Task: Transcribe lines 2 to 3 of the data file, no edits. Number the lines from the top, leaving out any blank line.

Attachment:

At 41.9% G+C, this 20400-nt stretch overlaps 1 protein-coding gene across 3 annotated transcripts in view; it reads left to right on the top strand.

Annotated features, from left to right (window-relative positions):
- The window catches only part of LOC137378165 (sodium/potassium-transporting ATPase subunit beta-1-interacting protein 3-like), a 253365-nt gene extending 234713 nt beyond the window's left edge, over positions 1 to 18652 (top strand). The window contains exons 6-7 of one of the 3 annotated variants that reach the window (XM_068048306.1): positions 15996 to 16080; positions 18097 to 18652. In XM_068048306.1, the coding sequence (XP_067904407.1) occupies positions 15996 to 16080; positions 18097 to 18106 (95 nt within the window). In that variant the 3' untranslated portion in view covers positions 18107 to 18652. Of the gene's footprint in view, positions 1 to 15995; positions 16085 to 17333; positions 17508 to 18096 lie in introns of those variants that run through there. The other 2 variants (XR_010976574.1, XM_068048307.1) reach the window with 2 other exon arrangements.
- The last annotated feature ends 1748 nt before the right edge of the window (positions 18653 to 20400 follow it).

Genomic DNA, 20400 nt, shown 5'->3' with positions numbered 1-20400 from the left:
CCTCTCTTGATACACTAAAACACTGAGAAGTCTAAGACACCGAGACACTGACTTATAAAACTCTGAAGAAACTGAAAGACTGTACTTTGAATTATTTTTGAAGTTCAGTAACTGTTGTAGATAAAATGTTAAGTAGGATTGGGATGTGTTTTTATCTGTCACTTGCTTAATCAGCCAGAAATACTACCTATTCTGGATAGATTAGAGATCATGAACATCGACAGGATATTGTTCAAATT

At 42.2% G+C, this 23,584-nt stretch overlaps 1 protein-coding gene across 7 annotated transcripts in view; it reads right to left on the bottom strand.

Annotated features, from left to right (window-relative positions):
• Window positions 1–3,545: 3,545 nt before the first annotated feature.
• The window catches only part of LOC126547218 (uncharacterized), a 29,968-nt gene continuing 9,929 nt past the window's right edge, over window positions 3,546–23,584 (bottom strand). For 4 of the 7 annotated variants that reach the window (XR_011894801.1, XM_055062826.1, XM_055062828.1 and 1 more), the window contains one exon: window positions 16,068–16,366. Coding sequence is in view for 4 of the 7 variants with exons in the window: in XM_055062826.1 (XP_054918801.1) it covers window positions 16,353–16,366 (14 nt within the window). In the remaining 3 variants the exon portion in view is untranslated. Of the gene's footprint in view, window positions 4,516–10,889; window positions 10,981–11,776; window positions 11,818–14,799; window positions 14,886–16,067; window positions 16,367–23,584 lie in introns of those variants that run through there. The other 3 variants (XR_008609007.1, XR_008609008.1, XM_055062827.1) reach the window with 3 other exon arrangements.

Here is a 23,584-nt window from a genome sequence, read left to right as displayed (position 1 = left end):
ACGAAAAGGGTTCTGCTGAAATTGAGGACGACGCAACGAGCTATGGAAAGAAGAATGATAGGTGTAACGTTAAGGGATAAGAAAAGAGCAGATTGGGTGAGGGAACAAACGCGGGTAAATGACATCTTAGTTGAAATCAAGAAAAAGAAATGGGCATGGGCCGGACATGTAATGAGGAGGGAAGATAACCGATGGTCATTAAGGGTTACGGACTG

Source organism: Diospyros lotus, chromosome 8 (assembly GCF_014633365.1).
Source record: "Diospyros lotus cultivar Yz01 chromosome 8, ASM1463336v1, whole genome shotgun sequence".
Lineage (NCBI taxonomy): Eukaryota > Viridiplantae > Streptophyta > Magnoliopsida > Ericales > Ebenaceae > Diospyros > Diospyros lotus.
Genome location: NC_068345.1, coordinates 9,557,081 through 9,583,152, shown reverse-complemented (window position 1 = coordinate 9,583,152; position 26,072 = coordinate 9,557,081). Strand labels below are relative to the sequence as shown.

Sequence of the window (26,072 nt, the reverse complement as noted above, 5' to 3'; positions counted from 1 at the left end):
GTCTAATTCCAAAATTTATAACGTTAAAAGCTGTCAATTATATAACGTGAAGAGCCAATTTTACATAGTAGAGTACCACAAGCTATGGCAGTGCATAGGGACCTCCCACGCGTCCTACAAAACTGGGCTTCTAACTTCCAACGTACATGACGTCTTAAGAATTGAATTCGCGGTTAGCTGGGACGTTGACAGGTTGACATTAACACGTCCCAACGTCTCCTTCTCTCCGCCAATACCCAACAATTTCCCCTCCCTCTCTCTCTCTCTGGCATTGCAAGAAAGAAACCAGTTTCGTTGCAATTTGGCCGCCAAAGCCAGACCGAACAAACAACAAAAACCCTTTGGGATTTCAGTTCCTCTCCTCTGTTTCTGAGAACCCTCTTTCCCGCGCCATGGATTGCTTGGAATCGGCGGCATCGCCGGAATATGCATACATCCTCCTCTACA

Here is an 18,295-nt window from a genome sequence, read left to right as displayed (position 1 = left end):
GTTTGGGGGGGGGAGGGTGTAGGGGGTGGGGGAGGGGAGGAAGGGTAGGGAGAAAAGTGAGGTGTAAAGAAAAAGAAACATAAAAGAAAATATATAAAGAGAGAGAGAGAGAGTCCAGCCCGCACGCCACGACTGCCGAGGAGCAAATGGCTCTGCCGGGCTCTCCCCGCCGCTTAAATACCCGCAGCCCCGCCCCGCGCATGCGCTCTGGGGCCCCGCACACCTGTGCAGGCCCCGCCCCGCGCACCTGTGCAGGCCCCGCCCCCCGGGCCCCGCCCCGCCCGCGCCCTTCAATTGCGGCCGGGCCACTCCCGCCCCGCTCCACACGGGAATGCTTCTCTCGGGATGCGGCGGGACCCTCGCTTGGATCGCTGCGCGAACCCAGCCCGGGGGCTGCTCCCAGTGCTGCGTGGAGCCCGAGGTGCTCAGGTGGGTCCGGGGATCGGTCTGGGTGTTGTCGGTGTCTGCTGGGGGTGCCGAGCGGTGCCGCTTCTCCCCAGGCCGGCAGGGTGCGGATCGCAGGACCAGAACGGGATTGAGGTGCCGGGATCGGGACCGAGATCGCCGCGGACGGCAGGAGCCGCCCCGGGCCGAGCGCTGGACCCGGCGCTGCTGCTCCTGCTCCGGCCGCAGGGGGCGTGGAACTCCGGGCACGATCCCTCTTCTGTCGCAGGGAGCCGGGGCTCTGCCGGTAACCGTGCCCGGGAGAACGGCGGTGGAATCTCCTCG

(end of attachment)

Annotated features, from left to right (window-relative positions):
- The window catches only part of LOC137378165 (sodium/potassium-transporting ATPase subunit beta-1-interacting protein 3-like), a 253365-nt gene extending 234713 nt beyond the window's left edge, over positions 1 to 18652 (top strand). The window contains exons 6-7 of one of the 3 annotated variants that reach the window (XM_068048306.1): positions 15996 to 16080; positions 18097 to 18652. In XM_068048306.1, the coding sequence (XP_067904407.1) occupies positions 15996 to 16080; positions 18097 to 18106 (95 nt within the window). In that variant the 3' untranslated portion in view covers positions 18107 to 18652. Of the gene's footprint in view, positions 1 to 15995; positions 16085 to 17333; positions 17508 to 18096 lie in introns of those variants that run through there. The other 2 variants (XR_010976574.1, XM_068048307.1) reach the window with 2 other exon arrangements.